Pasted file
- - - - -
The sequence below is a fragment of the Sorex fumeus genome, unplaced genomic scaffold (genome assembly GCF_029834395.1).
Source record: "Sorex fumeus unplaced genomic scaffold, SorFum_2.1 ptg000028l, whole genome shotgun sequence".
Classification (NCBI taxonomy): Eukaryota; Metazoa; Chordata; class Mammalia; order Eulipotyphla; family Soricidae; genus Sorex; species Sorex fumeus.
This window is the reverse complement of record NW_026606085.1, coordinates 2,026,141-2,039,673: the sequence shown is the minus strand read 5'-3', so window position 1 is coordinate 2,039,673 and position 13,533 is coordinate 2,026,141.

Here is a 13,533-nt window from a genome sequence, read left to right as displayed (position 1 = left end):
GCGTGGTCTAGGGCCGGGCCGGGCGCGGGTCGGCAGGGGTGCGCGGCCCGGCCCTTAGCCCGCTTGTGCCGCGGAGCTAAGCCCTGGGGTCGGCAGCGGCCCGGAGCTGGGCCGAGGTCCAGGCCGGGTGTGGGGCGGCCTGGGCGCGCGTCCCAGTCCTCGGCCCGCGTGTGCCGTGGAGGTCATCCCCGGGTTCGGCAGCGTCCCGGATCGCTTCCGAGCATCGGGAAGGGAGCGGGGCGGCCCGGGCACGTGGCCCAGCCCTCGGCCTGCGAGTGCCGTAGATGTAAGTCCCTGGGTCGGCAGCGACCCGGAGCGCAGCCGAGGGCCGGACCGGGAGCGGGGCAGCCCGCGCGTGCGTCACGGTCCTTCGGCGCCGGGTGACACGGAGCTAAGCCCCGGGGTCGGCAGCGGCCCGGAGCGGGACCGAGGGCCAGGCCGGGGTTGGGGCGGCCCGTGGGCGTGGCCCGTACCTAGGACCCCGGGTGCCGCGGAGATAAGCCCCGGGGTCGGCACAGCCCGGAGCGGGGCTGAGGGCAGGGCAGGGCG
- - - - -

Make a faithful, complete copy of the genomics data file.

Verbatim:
The sequence below is a fragment of the Sorex fumeus genome, unplaced genomic scaffold (genome assembly GCF_029834395.1).
Source record: "Sorex fumeus unplaced genomic scaffold, SorFum_2.1 ptg000028l, whole genome shotgun sequence".
Classification (NCBI taxonomy): Eukaryota; Metazoa; Chordata; class Mammalia; order Eulipotyphla; family Soricidae; genus Sorex; species Sorex fumeus.
This window is the reverse complement of record NW_026606085.1, coordinates 2,026,141-2,039,673: the sequence shown is the minus strand read 5'-3', so window position 1 is coordinate 2,039,673 and position 13,533 is coordinate 2,026,141.

Here is a 13,533-nt window from a genome sequence, read left to right as displayed (position 1 = left end):
GCGTGGTCTAGGGCCGGGCCGGGCGCGGGTCGGCAGGGGTGCGCGGCCCGGCCCTTAGCCCGCTTGTGCCGCGGAGCTAAGCCCTGGGGTCGGCAGCGGCCCGGAGCTGGGCCGAGGTCCAGGCCGGGTGTGGGGCGGCCTGGGCGCGCGTCCCAGTCCTCGGCCCGCGTGTGCCGTGGAGGTCATCCCCGGGTTCGGCAGCGTCCCGGATCGCTTCCGAGCATCGGGAAGGGAGCGGGGCGGCCCGGGCACGTGGCCCAGCCCTCGGCCTGCGAGTGCCGTAGATGTAAGTCCCTGGGTCGGCAGCGACCCGGAGCGCAGCCGAGGGCCGGACCGGGAGCGGGGCAGCCCGCGCGTGCGTCACGGTCCTTCGGCGCCGGGTGACACGGAGCTAAGCCCCGGGGTCGGCAGCGGCCCGGAGCGGGACCGAGGGCCAGGCCGGGGTTGGGGCGGCCCGTGGGCGTGGCCCGTACCTAGGACCCCGGGTGCCGCGGAGATAAGCCCCGGGGTCGGCACAGCCCGGAGCGGGGCTGAGGGCAGGGCAGGGCG